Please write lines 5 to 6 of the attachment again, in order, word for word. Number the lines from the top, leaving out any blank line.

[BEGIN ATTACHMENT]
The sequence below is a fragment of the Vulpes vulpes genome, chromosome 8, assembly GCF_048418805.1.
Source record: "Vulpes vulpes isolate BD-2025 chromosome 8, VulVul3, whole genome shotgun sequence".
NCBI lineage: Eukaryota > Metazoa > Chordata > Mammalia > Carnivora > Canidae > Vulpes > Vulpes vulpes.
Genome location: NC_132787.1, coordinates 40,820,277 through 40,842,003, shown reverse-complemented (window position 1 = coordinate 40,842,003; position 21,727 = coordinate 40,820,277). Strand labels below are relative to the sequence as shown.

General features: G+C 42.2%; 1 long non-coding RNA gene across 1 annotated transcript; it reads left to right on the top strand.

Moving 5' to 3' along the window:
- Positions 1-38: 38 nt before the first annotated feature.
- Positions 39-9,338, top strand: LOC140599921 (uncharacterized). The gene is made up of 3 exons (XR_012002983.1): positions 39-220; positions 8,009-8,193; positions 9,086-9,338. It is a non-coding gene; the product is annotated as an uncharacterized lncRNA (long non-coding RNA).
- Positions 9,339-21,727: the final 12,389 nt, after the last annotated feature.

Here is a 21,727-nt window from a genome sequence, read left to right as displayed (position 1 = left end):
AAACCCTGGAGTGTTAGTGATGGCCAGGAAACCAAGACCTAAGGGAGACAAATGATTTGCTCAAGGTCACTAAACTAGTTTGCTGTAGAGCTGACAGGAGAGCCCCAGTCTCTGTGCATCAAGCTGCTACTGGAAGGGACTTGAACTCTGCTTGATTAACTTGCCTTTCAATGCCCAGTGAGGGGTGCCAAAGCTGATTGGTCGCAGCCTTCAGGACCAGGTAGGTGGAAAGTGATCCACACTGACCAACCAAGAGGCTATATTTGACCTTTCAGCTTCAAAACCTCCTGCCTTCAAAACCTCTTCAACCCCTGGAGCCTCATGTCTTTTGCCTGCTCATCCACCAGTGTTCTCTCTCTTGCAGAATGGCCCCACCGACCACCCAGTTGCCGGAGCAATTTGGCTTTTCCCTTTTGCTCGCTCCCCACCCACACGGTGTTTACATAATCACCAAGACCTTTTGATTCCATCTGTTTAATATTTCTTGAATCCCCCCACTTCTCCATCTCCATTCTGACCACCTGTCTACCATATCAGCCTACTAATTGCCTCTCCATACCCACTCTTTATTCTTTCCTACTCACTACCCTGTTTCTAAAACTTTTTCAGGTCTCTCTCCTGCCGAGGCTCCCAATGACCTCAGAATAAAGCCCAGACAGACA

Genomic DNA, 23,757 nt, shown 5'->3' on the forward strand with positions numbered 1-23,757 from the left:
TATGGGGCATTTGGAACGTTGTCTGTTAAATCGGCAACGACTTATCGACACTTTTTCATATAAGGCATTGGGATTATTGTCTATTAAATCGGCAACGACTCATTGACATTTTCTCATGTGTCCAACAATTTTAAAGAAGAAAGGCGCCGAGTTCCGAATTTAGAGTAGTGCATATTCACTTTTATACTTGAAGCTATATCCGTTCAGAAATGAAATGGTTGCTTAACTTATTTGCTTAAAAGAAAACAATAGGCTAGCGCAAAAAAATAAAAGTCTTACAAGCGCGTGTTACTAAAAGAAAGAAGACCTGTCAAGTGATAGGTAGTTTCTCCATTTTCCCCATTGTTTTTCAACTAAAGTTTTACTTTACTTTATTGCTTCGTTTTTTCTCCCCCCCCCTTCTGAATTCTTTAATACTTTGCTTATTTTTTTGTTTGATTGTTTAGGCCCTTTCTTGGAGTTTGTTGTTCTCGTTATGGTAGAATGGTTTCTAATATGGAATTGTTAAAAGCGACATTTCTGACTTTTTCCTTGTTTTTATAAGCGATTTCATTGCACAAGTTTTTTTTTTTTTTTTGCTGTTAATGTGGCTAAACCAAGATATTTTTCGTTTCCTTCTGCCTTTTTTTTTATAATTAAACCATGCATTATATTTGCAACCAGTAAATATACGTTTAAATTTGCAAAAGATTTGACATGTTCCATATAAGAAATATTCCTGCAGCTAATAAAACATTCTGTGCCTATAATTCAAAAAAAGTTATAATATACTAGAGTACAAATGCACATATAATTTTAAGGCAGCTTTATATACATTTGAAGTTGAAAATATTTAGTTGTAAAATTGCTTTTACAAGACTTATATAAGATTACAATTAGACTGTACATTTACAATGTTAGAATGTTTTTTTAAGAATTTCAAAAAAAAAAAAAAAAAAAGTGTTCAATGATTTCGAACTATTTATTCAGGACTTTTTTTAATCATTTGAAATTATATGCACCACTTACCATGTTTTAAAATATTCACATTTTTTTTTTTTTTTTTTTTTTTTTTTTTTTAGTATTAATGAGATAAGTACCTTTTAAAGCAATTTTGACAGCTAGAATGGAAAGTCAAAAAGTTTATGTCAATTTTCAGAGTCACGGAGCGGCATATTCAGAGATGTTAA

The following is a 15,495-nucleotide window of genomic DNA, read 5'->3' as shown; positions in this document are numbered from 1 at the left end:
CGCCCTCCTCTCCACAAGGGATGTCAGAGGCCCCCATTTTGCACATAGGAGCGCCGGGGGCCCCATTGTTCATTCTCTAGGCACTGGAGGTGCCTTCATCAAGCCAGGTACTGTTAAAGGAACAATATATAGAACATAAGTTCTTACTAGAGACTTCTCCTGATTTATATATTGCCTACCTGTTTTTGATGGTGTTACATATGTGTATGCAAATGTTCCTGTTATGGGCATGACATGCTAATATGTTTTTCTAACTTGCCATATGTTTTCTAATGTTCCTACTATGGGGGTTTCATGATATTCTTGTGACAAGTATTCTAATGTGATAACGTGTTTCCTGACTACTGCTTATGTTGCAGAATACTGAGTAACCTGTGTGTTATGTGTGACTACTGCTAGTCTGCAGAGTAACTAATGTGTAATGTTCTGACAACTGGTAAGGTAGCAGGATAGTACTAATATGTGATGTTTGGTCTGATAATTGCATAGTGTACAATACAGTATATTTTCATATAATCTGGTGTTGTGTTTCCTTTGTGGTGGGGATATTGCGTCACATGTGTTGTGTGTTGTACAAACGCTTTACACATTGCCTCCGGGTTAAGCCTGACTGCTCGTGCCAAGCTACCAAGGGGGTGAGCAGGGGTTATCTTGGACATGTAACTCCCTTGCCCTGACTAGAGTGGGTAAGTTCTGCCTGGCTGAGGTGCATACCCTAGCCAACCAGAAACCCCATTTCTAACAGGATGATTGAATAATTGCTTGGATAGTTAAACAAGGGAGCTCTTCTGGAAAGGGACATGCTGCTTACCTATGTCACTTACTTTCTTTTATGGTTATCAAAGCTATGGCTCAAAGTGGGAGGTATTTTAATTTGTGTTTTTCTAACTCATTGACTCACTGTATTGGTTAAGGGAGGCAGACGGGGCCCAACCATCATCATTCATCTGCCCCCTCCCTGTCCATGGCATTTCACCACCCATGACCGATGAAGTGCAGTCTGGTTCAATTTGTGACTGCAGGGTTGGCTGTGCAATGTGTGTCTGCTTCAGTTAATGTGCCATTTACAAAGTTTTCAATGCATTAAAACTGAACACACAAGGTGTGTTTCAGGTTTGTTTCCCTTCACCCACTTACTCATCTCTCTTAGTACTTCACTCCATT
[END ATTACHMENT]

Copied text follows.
General features: G+C 42.2%; 1 long non-coding RNA gene across 1 annotated transcript; it reads left to right on the top strand.

Moving 5' to 3' along the window: